Ben Domenech height - How tall is Ben Domenech?

Ben Domenech was born on 1 January, 1982 in Jackson, South Carolina, United States, is a Political commentator. At 38 years old, Ben Domenech height not available right now. We will update Ben Domenech's height soon as possible.

Now We discover Ben Domenech's Biography, Age, Physical Stats, Dating/Affairs, Family and career updates. Learn How rich is He in this year and how He spends money? Also learn how He earned most of net worth at the age of 38 years old?

Popular As N/A
Occupation Political commentator
Age 38 years old
Zodiac Sign Capricorn
Born 1 January 1982
Birthday 1 January
Birthplace Jackson, South Carolina, United States
Nationality United States

We recommend you to check the complete list of Famous People born on 1 January. He is a member of famous with the age 38 years old group.

Ben Domenech Weight & Measurements

Physical Status
Weight Not Available
Body Measurements Not Available
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Who Is Ben Domenech's Wife?

His wife is Meghan McCain (m. 2017)

Parents Not Available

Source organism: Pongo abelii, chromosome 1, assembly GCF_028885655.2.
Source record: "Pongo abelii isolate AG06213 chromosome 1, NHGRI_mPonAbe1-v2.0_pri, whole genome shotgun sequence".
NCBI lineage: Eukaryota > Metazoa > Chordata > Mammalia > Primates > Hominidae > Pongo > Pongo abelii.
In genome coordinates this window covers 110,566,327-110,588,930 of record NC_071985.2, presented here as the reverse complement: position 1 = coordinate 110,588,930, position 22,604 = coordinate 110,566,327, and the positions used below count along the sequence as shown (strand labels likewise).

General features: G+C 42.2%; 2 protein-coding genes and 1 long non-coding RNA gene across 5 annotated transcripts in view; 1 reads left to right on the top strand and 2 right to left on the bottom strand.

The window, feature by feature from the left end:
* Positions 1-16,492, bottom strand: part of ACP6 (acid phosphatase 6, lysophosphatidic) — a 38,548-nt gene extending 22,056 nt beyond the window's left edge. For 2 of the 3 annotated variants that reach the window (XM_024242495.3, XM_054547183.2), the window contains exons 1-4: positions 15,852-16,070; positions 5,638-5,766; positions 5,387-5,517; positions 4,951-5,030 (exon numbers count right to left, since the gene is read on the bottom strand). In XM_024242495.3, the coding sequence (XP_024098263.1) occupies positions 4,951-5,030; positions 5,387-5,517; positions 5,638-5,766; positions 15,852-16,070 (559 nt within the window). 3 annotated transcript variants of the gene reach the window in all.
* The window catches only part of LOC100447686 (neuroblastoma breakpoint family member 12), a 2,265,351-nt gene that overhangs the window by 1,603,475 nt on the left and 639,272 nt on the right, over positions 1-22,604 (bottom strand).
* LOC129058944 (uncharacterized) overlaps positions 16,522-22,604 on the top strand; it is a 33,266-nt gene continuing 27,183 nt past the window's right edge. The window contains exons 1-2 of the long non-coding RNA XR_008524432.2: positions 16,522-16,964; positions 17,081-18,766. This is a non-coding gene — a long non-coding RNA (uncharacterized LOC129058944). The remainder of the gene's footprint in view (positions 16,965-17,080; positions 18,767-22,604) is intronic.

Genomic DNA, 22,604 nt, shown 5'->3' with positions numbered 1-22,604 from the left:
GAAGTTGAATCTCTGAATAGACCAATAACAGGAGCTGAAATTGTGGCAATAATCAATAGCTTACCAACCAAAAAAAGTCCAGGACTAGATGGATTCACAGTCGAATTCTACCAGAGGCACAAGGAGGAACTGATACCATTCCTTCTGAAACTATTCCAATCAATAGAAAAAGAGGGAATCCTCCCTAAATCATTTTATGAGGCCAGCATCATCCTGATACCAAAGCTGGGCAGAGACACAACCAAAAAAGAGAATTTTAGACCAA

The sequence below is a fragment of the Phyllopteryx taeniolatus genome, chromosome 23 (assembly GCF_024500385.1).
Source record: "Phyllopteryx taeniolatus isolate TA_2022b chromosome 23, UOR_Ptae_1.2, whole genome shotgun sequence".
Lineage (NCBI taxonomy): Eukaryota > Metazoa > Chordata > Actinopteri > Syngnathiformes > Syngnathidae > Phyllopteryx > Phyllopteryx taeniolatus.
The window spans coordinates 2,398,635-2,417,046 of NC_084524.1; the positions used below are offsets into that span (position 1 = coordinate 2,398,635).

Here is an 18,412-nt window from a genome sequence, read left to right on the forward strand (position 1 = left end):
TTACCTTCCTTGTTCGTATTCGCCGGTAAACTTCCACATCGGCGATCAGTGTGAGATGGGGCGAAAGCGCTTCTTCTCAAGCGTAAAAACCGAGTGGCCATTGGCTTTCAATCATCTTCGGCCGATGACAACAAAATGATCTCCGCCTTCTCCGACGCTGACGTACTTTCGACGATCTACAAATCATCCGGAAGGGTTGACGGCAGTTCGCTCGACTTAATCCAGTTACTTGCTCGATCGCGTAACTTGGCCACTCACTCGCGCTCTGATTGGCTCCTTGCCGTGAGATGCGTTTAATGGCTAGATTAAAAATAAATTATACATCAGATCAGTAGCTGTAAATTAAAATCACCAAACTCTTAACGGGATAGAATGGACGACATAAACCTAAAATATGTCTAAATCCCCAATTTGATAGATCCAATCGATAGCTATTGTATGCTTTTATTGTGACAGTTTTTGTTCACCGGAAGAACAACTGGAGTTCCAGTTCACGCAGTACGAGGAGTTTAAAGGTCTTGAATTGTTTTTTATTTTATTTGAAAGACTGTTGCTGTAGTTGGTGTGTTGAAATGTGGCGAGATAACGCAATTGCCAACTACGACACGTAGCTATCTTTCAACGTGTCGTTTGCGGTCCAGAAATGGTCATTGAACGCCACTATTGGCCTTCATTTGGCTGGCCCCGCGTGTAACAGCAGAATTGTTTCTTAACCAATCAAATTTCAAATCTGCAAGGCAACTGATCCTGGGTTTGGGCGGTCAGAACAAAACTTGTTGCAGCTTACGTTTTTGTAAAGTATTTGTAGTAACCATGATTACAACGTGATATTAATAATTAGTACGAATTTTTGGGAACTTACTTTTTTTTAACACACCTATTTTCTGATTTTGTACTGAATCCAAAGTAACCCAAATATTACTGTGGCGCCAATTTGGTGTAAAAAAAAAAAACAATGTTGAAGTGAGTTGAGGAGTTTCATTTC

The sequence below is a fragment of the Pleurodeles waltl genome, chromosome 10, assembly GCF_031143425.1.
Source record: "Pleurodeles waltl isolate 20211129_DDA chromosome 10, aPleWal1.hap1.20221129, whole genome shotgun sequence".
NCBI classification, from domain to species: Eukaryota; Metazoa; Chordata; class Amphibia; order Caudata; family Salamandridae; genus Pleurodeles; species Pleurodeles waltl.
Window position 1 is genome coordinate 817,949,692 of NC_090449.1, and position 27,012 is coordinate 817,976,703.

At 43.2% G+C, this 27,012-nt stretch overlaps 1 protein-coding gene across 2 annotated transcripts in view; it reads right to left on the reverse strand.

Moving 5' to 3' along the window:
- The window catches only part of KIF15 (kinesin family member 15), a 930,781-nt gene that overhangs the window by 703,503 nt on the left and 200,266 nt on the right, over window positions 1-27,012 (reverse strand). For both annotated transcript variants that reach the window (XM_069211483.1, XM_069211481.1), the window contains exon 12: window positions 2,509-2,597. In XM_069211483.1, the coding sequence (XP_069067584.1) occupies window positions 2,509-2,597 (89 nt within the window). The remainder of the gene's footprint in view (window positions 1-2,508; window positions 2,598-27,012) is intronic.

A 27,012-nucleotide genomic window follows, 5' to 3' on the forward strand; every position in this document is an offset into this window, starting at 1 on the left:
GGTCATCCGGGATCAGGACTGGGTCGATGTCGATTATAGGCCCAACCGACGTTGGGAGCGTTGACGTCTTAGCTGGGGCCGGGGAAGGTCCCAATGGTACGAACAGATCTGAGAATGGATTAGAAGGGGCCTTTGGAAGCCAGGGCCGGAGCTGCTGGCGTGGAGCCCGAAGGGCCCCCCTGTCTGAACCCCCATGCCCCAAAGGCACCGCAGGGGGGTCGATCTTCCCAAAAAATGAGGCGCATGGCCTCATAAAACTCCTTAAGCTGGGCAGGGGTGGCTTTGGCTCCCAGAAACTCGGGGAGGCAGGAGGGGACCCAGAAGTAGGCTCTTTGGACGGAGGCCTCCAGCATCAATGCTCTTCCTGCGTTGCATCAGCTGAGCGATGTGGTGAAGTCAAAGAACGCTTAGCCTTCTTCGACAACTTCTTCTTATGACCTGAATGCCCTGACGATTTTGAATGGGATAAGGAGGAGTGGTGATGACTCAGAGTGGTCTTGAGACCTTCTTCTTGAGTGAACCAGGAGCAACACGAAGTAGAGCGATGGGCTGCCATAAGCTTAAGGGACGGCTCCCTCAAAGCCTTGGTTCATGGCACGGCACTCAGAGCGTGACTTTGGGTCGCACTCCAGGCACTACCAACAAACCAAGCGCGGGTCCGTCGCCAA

Wife Meghan McCain (m. 2017)
Sibling Not Available
Children Not Available

Ben Domenech Net Worth

He net worth has been growing significantly in 2018-19. So, how much is Ben Domenech worth at the age of 38 years old? Ben Domenech’s income source is mostly from being a successful . He is from United States. We have estimated Ben Domenech's net worth, money, salary, income, and assets.

Net Worth in 2020 $1 Million - $5 Million
Salary in 2019 Under Review
Net Worth in 2019 Pending
Salary in 2019 Under Review
House Not Available
Cars Not Available
Source of Income

Ben Domenech Social Network

Twitter Ben Domenech Twitter
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Wikipedia Ben Domenech Wikipedia



In 2019, following staff of other American media companies unionizing, co-founder Domenech Tweeted that the "first one of you tries to unionize I swear I'll send you back to the salt mine". Domenech later claimed he was only joking. But the following year an NLRB judge ruled that Domenech had threatened staff illegally and required the company to post notices in its offices and email employees to inform them about their legal rights.

In May 2019, Domenech's wife Meghan McCain appeared on Late Night with Seth Meyers, where she and Meyers discussed McCain's highly contested and controversial accusation that Rep. Ilhan Omar was anti-Semitic. Shortly thereafter, Domenech posted a number of crude tweets targeted at Meyers, saying that Myers was an "untalented piece of shit" who "only has his job because he regularly gargled Lorne Michaels’ balls." Domenech later deleted his tweets and apologized for "rage tweeting".